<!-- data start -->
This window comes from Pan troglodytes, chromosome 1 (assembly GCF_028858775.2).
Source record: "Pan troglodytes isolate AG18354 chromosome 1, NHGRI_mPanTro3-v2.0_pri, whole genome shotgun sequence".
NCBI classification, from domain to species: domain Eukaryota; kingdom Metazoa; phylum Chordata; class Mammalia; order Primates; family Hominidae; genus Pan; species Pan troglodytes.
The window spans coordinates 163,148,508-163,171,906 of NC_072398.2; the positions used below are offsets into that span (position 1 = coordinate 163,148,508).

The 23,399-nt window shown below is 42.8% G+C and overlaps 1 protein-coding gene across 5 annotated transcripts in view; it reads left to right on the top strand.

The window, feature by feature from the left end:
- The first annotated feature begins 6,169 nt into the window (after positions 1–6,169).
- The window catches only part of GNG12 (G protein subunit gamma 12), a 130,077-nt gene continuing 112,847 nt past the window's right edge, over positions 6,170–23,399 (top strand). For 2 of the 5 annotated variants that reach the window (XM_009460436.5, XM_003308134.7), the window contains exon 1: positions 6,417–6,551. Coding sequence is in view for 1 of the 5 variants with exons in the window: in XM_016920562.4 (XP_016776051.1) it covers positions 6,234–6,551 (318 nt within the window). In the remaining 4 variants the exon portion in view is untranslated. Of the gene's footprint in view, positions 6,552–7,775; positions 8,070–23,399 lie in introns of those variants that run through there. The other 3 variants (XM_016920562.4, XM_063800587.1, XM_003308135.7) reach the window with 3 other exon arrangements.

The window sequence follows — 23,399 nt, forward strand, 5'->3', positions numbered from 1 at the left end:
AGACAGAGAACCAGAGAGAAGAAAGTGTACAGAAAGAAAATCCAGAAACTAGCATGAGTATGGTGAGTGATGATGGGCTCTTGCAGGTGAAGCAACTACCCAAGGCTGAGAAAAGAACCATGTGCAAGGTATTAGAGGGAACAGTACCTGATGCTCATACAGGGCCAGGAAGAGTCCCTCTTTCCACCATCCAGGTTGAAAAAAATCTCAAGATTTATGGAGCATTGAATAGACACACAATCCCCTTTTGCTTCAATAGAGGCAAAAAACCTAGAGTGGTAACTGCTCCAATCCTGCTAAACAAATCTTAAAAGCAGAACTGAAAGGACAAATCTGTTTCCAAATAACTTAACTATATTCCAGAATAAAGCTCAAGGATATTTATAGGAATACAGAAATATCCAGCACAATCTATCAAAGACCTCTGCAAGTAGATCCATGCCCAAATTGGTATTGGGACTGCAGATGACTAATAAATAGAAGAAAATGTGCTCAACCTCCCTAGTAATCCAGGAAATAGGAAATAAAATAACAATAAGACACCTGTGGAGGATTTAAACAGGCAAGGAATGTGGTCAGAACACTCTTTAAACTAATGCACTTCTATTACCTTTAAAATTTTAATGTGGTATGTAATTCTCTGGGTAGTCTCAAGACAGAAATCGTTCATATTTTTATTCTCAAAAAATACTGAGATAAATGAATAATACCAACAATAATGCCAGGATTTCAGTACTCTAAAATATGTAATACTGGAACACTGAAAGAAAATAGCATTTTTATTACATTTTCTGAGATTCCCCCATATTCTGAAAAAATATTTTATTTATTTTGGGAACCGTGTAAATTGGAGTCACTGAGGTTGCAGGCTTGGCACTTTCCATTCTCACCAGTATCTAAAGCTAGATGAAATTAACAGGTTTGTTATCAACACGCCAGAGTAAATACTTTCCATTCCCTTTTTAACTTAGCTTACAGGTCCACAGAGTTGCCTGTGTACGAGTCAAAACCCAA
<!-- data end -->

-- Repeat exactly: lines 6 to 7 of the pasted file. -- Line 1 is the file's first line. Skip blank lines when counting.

The window, feature by feature from the left end:
- The first annotated feature begins 6,169 nt into the window (after positions 1–6,169).